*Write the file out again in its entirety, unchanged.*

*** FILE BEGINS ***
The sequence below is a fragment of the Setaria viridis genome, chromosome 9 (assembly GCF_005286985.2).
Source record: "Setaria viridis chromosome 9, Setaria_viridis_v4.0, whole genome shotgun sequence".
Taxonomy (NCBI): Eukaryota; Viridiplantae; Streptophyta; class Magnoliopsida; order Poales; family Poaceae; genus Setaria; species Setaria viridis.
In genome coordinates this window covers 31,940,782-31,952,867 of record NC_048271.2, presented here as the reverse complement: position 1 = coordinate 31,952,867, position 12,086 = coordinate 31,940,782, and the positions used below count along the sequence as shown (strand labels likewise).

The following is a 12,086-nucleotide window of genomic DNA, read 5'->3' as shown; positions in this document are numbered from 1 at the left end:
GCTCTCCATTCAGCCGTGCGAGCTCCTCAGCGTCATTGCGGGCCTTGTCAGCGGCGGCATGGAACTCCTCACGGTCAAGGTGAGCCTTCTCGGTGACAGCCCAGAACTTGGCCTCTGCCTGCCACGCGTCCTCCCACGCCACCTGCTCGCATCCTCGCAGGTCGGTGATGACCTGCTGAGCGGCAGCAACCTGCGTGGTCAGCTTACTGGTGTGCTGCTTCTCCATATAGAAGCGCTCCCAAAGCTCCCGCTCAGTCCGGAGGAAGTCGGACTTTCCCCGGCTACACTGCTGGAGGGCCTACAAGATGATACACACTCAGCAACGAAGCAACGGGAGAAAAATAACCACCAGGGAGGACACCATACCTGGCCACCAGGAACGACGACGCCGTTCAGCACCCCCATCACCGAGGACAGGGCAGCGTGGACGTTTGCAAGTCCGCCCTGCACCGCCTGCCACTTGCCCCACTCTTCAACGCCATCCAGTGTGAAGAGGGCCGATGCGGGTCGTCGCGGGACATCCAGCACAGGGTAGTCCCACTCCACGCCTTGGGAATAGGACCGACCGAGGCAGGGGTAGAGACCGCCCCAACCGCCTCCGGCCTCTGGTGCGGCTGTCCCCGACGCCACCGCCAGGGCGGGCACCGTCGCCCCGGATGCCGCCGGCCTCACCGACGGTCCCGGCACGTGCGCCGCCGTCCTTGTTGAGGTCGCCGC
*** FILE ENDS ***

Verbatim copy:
The sequence below is a fragment of the Setaria viridis genome, chromosome 9 (assembly GCF_005286985.2).
Source record: "Setaria viridis chromosome 9, Setaria_viridis_v4.0, whole genome shotgun sequence".
Taxonomy (NCBI): Eukaryota; Viridiplantae; Streptophyta; class Magnoliopsida; order Poales; family Poaceae; genus Setaria; species Setaria viridis.
In genome coordinates this window covers 31,940,782-31,952,867 of record NC_048271.2, presented here as the reverse complement: position 1 = coordinate 31,952,867, position 12,086 = coordinate 31,940,782, and the positions used below count along the sequence as shown (strand labels likewise).

The following is a 12,086-nucleotide window of genomic DNA, read 5'->3' as shown; positions in this document are numbered from 1 at the left end:
GCTCTCCATTCAGCCGTGCGAGCTCCTCAGCGTCATTGCGGGCCTTGTCAGCGGCGGCATGGAACTCCTCACGGTCAAGGTGAGCCTTCTCGGTGACAGCCCAGAACTTGGCCTCTGCCTGCCACGCGTCCTCCCACGCCACCTGCTCGCATCCTCGCAGGTCGGTGATGACCTGCTGAGCGGCAGCAACCTGCGTGGTCAGCTTACTGGTGTGCTGCTTCTCCATATAGAAGCGCTCCCAAAGCTCCCGCTCAGTCCGGAGGAAGTCGGACTTTCCCCGGCTACACTGCTGGAGGGCCTACAAGATGATACACACTCAGCAACGAAGCAACGGGAGAAAAATAACCACCAGGGAGGACACCATACCTGGCCACCAGGAACGACGACGCCGTTCAGCACCCCCATCACCGAGGACAGGGCAGCGTGGACGTTTGCAAGTCCGCCCTGCACCGCCTGCCACTTGCCCCACTCTTCAACGCCATCCAGTGTGAAGAGGGCCGATGCGGGTCGTCGCGGGACATCCAGCACAGGGTAGTCCCACTCCACGCCTTGGGAATAGGACCGACCGAGGCAGGGGTAGAGACCGCCCCAACCGCCTCCGGCCTCTGGTGCGGCTGTCCCCGACGCCACCGCCAGGGCGGGCACCGTCGCCCCGGATGCCGCCGGCCTCACCGACGGTCCCGGCACGTGCGCCGCCGTCCTTGTTGAGGTCGCCGC